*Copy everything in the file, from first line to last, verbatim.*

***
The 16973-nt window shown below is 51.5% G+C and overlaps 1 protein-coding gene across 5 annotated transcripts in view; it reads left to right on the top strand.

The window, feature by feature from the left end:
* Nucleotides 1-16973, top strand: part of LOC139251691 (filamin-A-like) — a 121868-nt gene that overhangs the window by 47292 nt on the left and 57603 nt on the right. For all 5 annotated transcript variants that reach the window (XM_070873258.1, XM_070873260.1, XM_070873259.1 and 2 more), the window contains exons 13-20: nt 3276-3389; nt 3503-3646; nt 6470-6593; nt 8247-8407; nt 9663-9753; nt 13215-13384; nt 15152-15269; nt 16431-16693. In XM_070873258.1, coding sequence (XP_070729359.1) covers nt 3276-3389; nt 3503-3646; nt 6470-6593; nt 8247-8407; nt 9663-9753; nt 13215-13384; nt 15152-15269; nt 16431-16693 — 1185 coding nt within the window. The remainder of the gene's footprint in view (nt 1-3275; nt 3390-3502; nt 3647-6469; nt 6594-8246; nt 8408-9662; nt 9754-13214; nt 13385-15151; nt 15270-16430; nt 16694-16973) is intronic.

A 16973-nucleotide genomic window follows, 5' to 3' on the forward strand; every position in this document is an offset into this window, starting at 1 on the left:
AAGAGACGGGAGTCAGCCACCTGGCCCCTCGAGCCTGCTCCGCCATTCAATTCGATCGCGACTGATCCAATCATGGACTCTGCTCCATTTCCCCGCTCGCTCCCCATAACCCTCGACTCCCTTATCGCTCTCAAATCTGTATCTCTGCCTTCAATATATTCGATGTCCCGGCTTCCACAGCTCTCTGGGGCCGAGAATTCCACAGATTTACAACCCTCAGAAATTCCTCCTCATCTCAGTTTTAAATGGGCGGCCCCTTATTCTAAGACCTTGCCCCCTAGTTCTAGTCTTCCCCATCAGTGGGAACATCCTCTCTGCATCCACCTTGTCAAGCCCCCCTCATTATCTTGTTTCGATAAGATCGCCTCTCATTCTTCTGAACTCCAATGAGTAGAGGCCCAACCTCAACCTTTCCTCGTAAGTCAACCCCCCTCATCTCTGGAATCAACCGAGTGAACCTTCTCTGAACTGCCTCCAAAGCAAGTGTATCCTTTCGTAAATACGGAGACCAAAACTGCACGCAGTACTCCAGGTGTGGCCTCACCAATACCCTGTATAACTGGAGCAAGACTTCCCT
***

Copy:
The 16973-nt window shown below is 51.5% G+C and overlaps 1 protein-coding gene across 5 annotated transcripts in view; it reads left to right on the top strand.

The window, feature by feature from the left end:
* Nucleotides 1-16973, top strand: part of LOC139251691 (filamin-A-like) — a 121868-nt gene that overhangs the window by 47292 nt on the left and 57603 nt on the right. For all 5 annotated transcript variants that reach the window (XM_070873258.1, XM_070873260.1, XM_070873259.1 and 2 more), the window contains exons 13-20: nt 3276-3389; nt 3503-3646; nt 6470-6593; nt 8247-8407; nt 9663-9753; nt 13215-13384; nt 15152-15269; nt 16431-16693. In XM_070873258.1, coding sequence (XP_070729359.1) covers nt 3276-3389; nt 3503-3646; nt 6470-6593; nt 8247-8407; nt 9663-9753; nt 13215-13384; nt 15152-15269; nt 16431-16693 — 1185 coding nt within the window. The remainder of the gene's footprint in view (nt 1-3275; nt 3390-3502; nt 3647-6469; nt 6594-8246; nt 8408-9662; nt 9754-13214; nt 13385-15151; nt 15270-16430; nt 16694-16973) is intronic.

A 16973-nucleotide genomic window follows, 5' to 3' on the forward strand; every position in this document is an offset into this window, starting at 1 on the left:
AAGAGACGGGAGTCAGCCACCTGGCCCCTCGAGCCTGCTCCGCCATTCAATTCGATCGCGACTGATCCAATCATGGACTCTGCTCCATTTCCCCGCTCGCTCCCCATAACCCTCGACTCCCTTATCGCTCTCAAATCTGTATCTCTGCCTTCAATATATTCGATGTCCCGGCTTCCACAGCTCTCTGGGGCCGAGAATTCCACAGATTTACAACCCTCAGAAATTCCTCCTCATCTCAGTTTTAAATGGGCGGCCCCTTATTCTAAGACCTTGCCCCCTAGTTCTAGTCTTCCCCATCAGTGGGAACATCCTCTCTGCATCCACCTTGTCAAGCCCCCCTCATTATCTTGTTTCGATAAGATCGCCTCTCATTCTTCTGAACTCCAATGAGTAGAGGCCCAACCTCAACCTTTCCTCGTAAGTCAACCCCCCTCATCTCTGGAATCAACCGAGTGAACCTTCTCTGAACTGCCTCCAAAGCAAGTGTATCCTTTCGTAAATACGGAGACCAAAACTGCACGCAGTACTCCAGGTGTGGCCTCACCAATACCCTGTATAACTGGAGCAAGACTTCCCT